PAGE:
Khamenei appoints new hardline chief of Iran's Revolutionary Guards
Iran's top authority Supreme Leader Ayatollah Ali Khamenei replaced the head of the Revolutionary Guards Corps, state TV reported on Sunday, days after the United States designated the elite group a foreign terrorist organisation.
The TV station did not give a reason for the change when it announced the appointment of Brigadier General Hossein Salami , 58, and his promotion to the rank of major general. He is known for his hardline comments against Israel and the US, Reuters said.
Salami, who served as deputy head of the Guards (IRGC) for nine years, is a veteran of the 1980-88 Iran-Iraq war. He also led the Guards’ air force before becoming the second-in-command, according to AFP.
"The Supreme Leader has appointed Salami as the new commander-in-chief of the Guards, who will replace Mohammad Ali Jafari," state TV said. Jafari had held the post since September 2007.
US President Donald Trump on 8 April designated the Guards a terrorist organisation, in an unprecedented step that drew Iranian condemnation and raised concerns about retaliatory attacks on US forces. The designation took effect on 15 April.
Tehran retaliated by naming the United States Central Command (CENTCOM) as a terrorist organisation and the US government as a sponsor of terrorism.
On 13 April, Salami was cited by Iran's semi-official Tasnim news agency as saying that he and the IRGC were proud of being designated a terrorist group by Washington.
The IRGC, created by late Ayatollah Ruhollah Khomeini during Iran’s 1979 Islamic Revolution, is more than a military force. It is also an industrial empire with political clout and is loyal to the supreme leader.
A 125,000-strong military with army, navy and air units, the Guards also command the Basij, a religious volunteer paramilitary force, and control Iran's missile programmes. The Guards' overseas Quds forces have fought Iran's proxy wars in the region.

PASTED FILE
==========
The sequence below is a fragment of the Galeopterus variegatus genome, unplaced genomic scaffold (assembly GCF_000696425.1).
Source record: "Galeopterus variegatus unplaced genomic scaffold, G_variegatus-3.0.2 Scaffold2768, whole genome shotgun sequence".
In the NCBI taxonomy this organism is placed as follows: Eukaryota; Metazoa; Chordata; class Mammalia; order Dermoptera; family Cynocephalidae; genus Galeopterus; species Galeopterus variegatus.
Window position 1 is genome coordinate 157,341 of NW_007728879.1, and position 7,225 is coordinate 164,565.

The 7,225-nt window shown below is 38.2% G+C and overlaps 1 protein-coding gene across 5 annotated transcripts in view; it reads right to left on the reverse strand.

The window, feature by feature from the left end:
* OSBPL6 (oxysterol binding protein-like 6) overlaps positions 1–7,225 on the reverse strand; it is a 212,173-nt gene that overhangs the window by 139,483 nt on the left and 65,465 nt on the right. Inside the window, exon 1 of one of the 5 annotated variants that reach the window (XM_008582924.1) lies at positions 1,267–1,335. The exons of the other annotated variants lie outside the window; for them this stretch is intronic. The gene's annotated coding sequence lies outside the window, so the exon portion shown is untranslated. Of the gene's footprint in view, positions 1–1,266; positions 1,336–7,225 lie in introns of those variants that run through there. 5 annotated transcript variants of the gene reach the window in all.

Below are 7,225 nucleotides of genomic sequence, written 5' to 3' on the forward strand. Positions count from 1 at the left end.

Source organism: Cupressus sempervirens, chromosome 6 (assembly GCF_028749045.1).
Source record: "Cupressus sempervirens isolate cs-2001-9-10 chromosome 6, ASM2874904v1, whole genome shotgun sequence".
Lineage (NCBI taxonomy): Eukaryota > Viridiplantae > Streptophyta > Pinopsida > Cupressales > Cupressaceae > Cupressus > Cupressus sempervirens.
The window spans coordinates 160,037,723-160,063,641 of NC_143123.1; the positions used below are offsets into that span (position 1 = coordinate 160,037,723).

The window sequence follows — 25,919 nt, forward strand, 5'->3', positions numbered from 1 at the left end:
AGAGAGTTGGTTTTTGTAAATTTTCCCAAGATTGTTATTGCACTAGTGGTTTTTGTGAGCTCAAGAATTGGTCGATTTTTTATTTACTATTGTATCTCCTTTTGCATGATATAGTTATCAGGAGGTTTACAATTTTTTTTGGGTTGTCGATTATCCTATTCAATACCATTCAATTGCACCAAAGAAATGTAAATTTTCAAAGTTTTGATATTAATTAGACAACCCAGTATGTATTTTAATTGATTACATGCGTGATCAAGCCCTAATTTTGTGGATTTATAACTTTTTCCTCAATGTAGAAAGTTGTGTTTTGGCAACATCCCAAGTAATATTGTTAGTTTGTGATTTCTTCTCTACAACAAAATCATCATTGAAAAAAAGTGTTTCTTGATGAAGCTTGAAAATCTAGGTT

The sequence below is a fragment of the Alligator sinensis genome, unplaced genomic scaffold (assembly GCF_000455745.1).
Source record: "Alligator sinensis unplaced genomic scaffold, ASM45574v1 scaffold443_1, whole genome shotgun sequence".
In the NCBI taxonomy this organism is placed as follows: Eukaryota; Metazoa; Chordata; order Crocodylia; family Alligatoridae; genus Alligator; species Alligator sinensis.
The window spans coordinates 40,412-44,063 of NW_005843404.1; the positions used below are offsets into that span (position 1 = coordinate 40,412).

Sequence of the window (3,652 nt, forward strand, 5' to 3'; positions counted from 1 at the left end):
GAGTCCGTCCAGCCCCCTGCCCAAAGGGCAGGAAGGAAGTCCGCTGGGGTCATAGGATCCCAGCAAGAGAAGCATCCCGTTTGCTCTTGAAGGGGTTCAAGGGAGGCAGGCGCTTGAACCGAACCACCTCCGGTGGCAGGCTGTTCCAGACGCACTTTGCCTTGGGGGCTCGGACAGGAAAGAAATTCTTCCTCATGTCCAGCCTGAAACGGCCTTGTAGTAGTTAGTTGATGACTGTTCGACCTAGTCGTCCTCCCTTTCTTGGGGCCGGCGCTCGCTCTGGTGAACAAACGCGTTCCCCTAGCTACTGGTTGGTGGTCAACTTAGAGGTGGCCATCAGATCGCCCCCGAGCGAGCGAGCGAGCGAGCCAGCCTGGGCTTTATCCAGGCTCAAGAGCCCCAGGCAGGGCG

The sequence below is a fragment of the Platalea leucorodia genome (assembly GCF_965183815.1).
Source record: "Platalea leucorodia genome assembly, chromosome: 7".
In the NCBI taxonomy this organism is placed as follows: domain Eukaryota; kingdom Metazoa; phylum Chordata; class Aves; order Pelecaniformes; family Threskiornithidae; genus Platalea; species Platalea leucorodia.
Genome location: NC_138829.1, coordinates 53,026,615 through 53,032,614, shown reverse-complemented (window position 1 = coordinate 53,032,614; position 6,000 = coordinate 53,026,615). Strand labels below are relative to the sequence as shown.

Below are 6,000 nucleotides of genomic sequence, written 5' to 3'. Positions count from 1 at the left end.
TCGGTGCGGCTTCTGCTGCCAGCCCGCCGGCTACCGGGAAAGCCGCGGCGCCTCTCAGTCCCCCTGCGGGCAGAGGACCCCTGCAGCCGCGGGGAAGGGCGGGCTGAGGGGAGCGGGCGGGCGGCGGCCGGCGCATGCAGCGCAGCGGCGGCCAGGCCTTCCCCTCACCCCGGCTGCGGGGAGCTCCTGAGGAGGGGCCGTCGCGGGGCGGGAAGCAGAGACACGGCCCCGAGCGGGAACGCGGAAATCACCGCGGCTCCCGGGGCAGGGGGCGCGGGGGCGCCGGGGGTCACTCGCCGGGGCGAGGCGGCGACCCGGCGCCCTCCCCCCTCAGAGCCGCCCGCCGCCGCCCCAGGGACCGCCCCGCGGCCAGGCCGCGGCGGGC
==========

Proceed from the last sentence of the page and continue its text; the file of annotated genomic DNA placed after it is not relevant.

The IRGC is in charge of Iran’s ballistic missile and nuclear programs. Tehran has warned that it has missiles with a range of as far as 2,000 kms (1,242 miles), putting Israel and US military bases in the region within reach.
Salami said in January that Iran's strategy was to wipe "the Zionist regime" (Israel) off the political map, Iran's state TV reported.
"We announce that if Israel takes any action to wage a war against us, it will definitely lead to its own elimination," Salami said after an Israeli attack on Iranian targets in Syria in January, Iranian media reported.
Quoted by the state-controlled Fars news agency, Salami in October advised Israel's Prime Minister Benjamin Netanyahu "to practice swimming in the Mediterranean because soon you will have no choice, but flee into the sea."
Israel sees Iran’s nuclear and ballistic missile programmes as a threat to its existence. Iran says its nuclear work is for peaceful purposes only.
Israel, which Iran refuses to recognise, backed Trump's move in May to quit a 2015 international deal on Iran's nuclear programme and welcomed Washington's reimposition of sanctions on Tehran.